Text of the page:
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1. 311. indignant waves ;--cf. Virgil, Aeneid, viii. 728; Georgics, ii. 162. 1. 313. Pontifical ;-in its primary sense, 'bridge-making.'
1. 320. in little space ;—i. e. with no great interval, reckoning the bridge to Hell, while the stairs (iii. 5 10) connected the World with Heaven. (Keightley.)
1. 323. Keightley remarks that properly there were but two roads to Heaven and Hell; but Milton seems to reckon the way down to the Earth as a third.
1. 328. The Centaur and the Scorpion were six and seven signs in advance of the sun in Aries.
1. 329. His zenith ;-upwards, to the outside of the World. 1. 345. with joy and tidings ;-i. e. with joyful tidings. Cf. Aeneid, i. 636.
1. 368. our liberty, confind;-i.e. the liberty of us, confined. Instances of a similar construction are found in iv. 129, viii
. 423, and ix. 908. 1. 381. Cf. ii. 1048. On nearer view Heaven is found to be square. (Rev. xxi. 16.)
1. 383. Prince of Darkness ;-epithet of Satan in Spenser (Faery Queene, III. viii. 8) and Shakespeare (All's Well that Ends Well, iv. 5; King Lear, iii. 4), founded on Ephes. vi. 12.
1. 409. detriment ; -with allusion to the formula by which the consuls were invested with dictatorial power, ne quid respublica detrimenta capiat.'
1. 412. Newton remarks that Milton in adapting to his own use Ovid's journey of Envy to Athens (Metamorphoses, ii. 793) has altered Ovid's flowers,' herbs, people, and cities blasted by her presence, to stars, planets, and worlds. Marino and Tasso describe much the same effects from the passage of Jealousy and Alecto. The latter, as she moves, withers the fields and pales the sun. (Gierusalemme Liberata, ix. 1.)
1. 413. When the aspect of the planets was malign, persons and things were said to be planet-struck. This is here said of the planets themselves. Cf. “Some planet strike me down !' (Titus Andronicus, ii. 5), and ‘no planet strikes' (Hamlet, i. 1).
1. 415. causey; -causeway, from Fr. chaussée, and this from Lat. calceata, i. e. via calce strata,' a road made firm with stones or lime (Fr. chaux).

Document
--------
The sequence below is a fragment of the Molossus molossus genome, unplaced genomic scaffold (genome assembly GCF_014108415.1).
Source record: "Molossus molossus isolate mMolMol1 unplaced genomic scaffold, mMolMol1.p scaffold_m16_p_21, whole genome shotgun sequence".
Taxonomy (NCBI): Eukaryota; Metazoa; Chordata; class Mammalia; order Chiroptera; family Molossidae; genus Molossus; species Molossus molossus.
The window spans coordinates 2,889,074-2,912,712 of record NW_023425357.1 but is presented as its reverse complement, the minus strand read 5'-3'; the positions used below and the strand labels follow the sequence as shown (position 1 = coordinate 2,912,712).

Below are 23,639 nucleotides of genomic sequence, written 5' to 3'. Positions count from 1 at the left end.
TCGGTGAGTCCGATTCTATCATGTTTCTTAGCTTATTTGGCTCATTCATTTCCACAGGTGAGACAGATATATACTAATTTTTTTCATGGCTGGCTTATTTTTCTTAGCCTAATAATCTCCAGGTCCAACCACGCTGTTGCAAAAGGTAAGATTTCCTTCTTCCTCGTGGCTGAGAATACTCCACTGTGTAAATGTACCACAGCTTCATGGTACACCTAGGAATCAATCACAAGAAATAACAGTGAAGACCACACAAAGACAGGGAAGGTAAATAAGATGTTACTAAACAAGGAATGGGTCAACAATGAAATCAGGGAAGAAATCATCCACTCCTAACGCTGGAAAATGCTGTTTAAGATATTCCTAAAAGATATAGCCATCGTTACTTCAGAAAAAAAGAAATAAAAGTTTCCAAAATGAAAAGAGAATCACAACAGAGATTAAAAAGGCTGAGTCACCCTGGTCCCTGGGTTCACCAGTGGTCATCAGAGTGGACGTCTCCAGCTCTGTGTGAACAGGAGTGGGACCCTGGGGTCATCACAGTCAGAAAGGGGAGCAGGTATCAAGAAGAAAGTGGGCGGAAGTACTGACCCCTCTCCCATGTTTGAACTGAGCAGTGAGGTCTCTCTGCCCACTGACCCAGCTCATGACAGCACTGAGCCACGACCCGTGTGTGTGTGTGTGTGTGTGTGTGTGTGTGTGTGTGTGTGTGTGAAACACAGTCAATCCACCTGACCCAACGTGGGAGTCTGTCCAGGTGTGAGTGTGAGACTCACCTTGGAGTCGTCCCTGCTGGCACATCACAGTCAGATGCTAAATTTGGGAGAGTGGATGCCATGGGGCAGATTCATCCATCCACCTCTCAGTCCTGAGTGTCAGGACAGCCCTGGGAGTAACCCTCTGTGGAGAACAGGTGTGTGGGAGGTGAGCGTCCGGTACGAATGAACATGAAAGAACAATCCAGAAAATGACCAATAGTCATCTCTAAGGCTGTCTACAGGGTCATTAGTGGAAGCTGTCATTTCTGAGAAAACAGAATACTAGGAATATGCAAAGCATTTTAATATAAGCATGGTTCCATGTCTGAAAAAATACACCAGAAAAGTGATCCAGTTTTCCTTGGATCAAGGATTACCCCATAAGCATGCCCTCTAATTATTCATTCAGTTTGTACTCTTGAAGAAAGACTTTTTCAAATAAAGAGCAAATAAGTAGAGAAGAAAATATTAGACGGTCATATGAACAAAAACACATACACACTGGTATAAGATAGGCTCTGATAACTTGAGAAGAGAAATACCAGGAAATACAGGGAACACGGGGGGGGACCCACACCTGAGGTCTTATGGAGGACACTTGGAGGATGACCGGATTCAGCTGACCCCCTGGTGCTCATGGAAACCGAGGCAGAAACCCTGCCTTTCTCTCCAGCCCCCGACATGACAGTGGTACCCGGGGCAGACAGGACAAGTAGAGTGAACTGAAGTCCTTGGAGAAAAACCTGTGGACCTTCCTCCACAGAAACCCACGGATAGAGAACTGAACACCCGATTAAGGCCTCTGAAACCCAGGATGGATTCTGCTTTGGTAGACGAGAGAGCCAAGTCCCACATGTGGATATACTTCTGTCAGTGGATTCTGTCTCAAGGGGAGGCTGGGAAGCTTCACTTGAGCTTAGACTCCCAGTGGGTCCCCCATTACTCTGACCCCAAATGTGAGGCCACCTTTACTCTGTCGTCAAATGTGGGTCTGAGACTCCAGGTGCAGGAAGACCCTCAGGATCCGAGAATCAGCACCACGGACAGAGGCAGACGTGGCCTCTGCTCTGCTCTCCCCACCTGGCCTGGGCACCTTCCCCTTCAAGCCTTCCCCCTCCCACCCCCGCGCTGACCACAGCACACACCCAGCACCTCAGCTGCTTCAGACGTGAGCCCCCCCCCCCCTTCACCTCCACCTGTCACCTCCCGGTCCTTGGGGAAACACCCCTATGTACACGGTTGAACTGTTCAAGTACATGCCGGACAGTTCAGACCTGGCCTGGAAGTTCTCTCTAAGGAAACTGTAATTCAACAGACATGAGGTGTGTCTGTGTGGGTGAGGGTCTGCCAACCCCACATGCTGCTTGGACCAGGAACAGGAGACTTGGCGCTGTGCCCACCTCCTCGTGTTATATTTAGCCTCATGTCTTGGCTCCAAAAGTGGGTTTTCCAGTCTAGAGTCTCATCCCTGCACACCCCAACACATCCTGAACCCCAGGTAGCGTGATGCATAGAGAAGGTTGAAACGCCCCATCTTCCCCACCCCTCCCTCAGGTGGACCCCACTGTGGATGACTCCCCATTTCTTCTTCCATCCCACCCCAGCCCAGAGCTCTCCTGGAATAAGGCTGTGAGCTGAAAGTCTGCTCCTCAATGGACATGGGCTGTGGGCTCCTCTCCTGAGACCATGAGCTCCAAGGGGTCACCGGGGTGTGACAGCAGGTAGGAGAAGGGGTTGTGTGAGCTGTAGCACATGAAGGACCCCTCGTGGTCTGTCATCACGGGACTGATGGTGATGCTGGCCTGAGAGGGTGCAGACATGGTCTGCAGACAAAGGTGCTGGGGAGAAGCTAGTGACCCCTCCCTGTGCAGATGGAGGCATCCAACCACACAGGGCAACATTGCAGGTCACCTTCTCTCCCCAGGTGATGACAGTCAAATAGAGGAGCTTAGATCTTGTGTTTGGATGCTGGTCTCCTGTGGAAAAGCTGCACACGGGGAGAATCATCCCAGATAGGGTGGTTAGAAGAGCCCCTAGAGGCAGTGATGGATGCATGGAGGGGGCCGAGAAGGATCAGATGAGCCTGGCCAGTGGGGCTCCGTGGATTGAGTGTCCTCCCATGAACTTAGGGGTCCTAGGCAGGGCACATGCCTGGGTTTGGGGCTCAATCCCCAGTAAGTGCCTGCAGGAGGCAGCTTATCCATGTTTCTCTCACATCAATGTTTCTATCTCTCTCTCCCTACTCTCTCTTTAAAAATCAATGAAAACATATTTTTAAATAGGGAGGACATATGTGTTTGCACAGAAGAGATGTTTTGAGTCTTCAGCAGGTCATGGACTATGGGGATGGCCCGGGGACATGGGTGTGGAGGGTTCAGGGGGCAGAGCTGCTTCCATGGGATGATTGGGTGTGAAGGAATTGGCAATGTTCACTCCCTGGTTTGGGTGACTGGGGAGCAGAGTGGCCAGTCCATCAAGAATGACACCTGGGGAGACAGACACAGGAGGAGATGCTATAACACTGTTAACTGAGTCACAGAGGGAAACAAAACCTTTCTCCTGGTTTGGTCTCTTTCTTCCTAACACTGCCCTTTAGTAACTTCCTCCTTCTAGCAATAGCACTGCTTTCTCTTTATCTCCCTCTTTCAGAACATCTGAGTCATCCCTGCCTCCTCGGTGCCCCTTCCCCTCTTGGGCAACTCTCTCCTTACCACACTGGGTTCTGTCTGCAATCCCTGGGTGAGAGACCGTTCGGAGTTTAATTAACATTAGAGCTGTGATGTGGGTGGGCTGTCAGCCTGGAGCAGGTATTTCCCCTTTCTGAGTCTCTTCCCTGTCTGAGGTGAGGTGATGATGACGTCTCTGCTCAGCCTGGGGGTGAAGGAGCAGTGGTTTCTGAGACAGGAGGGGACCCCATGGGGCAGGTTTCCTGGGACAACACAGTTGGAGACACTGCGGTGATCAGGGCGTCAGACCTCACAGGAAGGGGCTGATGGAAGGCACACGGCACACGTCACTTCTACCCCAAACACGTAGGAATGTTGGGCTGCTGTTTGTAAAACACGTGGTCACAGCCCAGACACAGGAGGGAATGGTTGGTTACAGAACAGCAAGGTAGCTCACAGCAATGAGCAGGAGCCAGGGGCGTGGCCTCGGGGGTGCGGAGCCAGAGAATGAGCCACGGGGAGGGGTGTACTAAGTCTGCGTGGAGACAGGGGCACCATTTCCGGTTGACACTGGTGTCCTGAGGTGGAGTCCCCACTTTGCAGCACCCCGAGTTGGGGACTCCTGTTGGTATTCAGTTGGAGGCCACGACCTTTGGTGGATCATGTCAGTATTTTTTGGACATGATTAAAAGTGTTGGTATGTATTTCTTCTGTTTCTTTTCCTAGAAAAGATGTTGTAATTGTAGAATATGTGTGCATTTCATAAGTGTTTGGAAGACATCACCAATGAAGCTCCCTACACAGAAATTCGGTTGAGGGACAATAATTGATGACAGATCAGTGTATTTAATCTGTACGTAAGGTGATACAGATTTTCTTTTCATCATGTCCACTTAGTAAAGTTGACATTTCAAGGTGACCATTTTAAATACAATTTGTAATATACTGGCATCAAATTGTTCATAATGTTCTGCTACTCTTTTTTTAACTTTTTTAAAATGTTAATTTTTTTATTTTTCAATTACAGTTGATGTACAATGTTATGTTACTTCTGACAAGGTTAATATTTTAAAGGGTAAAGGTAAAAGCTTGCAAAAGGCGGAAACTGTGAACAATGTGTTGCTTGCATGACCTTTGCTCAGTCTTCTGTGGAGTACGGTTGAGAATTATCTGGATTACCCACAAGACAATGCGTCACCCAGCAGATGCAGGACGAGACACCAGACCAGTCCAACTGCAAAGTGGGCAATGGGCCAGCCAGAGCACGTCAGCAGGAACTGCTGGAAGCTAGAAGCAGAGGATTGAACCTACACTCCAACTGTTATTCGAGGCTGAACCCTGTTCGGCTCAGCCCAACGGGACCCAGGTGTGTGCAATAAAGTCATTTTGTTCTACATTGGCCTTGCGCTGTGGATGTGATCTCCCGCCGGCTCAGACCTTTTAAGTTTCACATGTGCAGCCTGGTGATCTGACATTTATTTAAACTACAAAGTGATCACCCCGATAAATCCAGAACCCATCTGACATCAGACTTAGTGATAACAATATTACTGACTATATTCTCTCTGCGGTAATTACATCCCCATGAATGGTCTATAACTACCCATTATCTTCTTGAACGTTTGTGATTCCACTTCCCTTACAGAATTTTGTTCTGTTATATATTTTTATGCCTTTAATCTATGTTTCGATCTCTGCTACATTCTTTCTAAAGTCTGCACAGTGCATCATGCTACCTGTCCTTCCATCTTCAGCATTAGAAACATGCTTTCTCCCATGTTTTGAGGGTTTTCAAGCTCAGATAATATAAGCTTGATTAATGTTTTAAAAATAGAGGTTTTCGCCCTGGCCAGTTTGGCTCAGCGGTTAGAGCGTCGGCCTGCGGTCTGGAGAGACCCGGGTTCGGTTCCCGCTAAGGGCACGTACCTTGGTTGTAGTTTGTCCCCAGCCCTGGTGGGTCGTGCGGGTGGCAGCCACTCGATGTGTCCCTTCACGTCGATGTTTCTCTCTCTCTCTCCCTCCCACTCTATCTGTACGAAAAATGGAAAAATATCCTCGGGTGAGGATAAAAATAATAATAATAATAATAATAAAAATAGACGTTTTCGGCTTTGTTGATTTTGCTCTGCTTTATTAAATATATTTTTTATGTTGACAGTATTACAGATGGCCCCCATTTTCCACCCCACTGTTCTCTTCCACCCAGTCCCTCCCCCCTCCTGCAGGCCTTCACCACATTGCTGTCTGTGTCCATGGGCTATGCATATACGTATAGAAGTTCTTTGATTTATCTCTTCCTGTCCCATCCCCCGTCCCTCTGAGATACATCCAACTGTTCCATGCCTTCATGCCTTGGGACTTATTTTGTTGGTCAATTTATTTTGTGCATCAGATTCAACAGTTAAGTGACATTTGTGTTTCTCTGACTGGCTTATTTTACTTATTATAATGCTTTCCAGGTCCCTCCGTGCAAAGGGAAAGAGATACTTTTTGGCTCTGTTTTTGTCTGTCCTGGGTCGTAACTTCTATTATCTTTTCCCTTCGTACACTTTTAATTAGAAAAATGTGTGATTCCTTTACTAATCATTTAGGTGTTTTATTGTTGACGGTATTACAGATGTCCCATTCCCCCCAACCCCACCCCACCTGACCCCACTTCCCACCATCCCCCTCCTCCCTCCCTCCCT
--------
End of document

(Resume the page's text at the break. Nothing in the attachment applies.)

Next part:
1. 416. exclaim'd;-cf. Psalm xlii. 7.
1. 426. paragon'd;—likened, from Fr. paragonner, to be equal, like. It is so used by Shakespeare (Antony and Cleopatra, i. 5; Othello, ii. 1).
1. 427. the grand ;- the grandees, as Tasso uses 'I grandi' (Gierusalemme Liberata, i. 20).
1. 430. Aeneid, ix. 40.
1. 431. The Russians had been extending their dominion eastward, and had advanced as far as Astrakhan. They consequently had frequent conflicts with the nomadic tribes (of Tartar or Turkish race) of the extensive eastern plains. Persia (in which was included Khorassan, the ancient Bactria) was at this time ruled by the Suffa vee family, and hence the word Sophi was used in Europe, like Shah, now to signify the Persian monarch. During the sixteenth century there was a continual war between the Persians and the Ottoman Turks, who were masters of Asia Minor and Syria. Tauris, or Tebreez, was the capital of the early Suffavee monarchs, as Erdebil to the east of it had been the original seat of their family. Casveen lies south-east of Tebreez. By the realm of Aladule is meant the greater Armenia, whose
last monarch, named Aladule, had been defeated and slain by the Turkish Emperor, Selim I; and the region beyond it was the country between it and Tebreez and Casveen. (Keightley.)
1. 438. reduc'd;-brought back. Always in this sense in Shakespeare. (Henry V. v. ii.; Richard III. ii. 2, and v. 4).
1. 441. Cf. Odyssey, vii. 39; Aeneid, i. 439. 1. 445. state ;-cf. note on Arcades 81.
1. 457. Divan ;-supreme council of the Turks. Satan is called Sultan' in i. 348. Keightley remarks that it is properly the raised seat that runs round the wall at the upper end of rooms in the East. 1. 458. So Caesar, before addressing his soldiers (Lucan, Pharsalia, i. 297):
• Tumultum Composuit vultu, dextrâque silentia jussit.' 1. 460. This line occurs in v. 601, 772, 840. Newton remarks that its repetition depends all along on the first use of it, and gives a force and beauty to it, which it would not have without the repetition.
1. 477. unoriginal ;-without beginning.
1. 484. exile ;-here accented on last syllable. Shakespeare accentuates the word both as here and in the modern way.
1. 513. supplanted ;-tripped up (supplanto). Like reluctant (struggling), which occurs soon after, it is a gymnastic term.
1. 514. The transformation of Cadmus (Ovid, Metamorphoses, iv. 575) and that of Cavalcanti in Dante (Inferno xxv) were Milton's originals here.